Will Fruehling, chief deputy of the Blaine County Sheriff’s Office, which contracts with the city to run the Police Department, said the housing crisis in Blaine County has affected the department’s staff. Last week, he said, an employee resigned because his rent was increased three times in the last eight months.
“He basically came in and said, ‘I can’t make it here,’” Fruehling said.
The department is requesting $66,000 to restore the full-time patrol position.
City Administrator Jade Riley said the city is looking at developing a program to provide housing stipends for staff.
Streets Department head Brian Christiansen is requesting approximately $1.9 million for fiscal year 2022. He told the council that employee retention is also an issue in his department and that he recently lost a three-year employee.
“I think getting them here is a challenge in itself,” Christiansen said.
Juerg Stauffacher, the city’s facilities maintenance supervisor, agreed that staffing and salaries are a problem, as did Pat Cooley, Water Division supervisor.
From a 2017 photo of 53 city employees, 27 no longer work for the city, Cooley said.
“And for those who chose to leave, money is the common thread, which ties into the housing crisis,” he said.
Several leaders of agencies and nonprofit organizations that provide services to the city also presented funding proposals for fiscal year 2022. They included:
• Mountain Rides Transportation Authority—$687,000.
• Visit Sun Valley—$250,000.
• Blaine County Housing Authority—$75,000.
• Sun Valley Economic Development—$10,000.
• Friends of the Sawtooth National Forest Avalanche Center—$4,000.
• Idaho Dark Sky Alliance—$2,200.
City Council members offered some comment on the draft budget but did not request significant alterations. However, they will have opportunity to make changes to the budget in future meetings, before it will be proposed for final approval later in the summer. A follow-up workshop meeting is scheduled for July 6. A public hearing is tentatively scheduled for July 19. A first reading of the proposed final budget is planned for Aug. 2.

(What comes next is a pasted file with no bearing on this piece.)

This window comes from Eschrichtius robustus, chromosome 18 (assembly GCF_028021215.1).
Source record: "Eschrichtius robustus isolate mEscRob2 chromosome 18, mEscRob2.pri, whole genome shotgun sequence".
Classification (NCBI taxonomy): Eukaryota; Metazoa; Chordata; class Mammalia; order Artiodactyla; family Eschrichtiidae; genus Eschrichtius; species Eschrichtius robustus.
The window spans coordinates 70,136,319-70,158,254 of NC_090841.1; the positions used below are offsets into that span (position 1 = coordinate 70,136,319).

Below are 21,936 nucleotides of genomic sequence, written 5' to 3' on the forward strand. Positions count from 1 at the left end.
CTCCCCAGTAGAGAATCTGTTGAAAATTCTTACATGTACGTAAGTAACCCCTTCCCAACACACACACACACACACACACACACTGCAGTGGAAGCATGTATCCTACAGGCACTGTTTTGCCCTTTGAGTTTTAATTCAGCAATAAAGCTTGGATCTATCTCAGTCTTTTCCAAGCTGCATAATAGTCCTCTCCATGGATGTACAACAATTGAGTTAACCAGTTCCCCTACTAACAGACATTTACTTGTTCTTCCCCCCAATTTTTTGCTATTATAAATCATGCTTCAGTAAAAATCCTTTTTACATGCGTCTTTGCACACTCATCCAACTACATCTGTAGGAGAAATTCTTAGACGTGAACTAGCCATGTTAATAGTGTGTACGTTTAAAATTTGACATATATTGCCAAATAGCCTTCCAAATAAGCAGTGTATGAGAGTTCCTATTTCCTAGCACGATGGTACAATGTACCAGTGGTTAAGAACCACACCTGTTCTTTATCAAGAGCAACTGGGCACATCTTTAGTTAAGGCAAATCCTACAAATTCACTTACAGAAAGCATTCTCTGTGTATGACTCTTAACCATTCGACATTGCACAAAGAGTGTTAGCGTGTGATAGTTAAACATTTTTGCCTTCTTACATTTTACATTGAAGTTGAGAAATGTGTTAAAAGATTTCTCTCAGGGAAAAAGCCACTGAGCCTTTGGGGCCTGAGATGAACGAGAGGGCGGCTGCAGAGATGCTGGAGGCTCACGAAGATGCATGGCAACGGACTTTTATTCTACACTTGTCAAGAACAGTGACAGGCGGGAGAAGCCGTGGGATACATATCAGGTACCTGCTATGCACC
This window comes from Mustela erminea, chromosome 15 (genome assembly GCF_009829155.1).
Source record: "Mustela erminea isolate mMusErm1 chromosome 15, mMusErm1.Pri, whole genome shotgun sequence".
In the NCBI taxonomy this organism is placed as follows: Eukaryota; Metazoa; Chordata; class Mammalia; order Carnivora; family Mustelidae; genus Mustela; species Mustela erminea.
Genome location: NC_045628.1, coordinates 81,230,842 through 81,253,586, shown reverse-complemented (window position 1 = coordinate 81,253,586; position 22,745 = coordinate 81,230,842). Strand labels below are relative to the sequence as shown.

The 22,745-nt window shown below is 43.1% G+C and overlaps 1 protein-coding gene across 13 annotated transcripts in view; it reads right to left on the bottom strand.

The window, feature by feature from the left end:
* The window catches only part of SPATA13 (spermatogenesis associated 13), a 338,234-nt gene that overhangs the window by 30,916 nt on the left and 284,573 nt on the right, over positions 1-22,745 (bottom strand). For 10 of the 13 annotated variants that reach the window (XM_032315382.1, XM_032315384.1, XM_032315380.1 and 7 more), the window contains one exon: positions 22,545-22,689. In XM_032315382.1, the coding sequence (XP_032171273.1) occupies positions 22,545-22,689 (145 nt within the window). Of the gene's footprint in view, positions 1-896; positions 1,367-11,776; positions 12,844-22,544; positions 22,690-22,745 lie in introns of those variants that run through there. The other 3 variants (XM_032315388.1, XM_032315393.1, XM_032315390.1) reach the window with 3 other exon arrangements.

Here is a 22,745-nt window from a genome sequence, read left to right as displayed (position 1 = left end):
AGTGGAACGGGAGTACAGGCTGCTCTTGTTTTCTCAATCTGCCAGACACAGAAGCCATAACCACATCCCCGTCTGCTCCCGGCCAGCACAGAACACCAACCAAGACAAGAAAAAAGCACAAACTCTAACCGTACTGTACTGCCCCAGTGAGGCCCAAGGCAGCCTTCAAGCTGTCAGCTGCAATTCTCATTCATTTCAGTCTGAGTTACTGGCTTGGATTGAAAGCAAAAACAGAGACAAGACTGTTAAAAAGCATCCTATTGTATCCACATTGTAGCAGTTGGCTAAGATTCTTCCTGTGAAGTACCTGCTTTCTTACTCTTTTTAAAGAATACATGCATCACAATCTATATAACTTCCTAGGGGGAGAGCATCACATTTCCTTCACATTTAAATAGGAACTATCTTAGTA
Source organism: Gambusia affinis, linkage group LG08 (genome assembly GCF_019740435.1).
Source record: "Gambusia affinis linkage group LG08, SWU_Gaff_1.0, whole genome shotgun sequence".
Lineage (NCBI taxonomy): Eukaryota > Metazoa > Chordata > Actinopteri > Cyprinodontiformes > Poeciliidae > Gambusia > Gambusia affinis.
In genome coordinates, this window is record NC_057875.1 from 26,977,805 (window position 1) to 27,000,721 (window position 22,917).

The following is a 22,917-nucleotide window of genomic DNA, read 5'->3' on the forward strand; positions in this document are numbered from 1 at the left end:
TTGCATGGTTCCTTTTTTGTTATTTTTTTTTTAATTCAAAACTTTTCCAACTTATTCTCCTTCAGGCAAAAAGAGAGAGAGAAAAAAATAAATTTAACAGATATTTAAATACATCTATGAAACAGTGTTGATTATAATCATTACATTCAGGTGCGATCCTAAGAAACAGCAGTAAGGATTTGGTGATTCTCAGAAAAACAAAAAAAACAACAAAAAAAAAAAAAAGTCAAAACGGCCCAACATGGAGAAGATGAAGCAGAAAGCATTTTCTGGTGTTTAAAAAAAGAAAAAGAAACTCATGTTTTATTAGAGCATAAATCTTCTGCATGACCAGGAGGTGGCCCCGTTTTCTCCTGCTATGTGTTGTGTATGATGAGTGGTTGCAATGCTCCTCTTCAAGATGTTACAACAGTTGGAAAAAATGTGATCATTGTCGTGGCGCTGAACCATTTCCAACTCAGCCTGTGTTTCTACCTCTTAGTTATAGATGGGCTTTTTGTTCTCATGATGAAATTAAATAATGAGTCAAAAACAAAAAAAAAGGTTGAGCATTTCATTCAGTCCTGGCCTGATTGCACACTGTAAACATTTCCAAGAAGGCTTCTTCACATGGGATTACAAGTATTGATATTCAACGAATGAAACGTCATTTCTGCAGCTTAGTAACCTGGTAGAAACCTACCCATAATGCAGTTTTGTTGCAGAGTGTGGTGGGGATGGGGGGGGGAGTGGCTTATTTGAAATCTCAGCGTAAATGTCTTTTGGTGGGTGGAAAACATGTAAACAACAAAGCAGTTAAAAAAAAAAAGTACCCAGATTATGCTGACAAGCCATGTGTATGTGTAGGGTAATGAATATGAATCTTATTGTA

Councilwoman Courtney Hamilton said she would like the city to look into funding a lobbyist for the state Legislature to advocate the interests of Ketchum and other Idaho resort towns.
“Because I think that small resort towns are getting destroyed one bill at a time every winter when they go into session,” she said.
Councilman Michael David said he wants the city to increase its funding for sidewalks and non-vehicular mobility.
Riley said the city allocated about $100,000 to the Streets Department for sidewalk maintenance for public safety in fiscal year 2021. That same sum is proposed for fiscal year 2022, he said, plus an additional $222,000 through the city’s Capital Improvement Plan to fill in gaps in city sidewalks.
Referring to a city survey of citizens’ priorities for the 2022 budget, David said the city could consider hiring a housing or mobility expert instead of filling the open Police Department position.
In the survey, housing was the No. 1 priority and sidewalks and infrastructure was No. 2.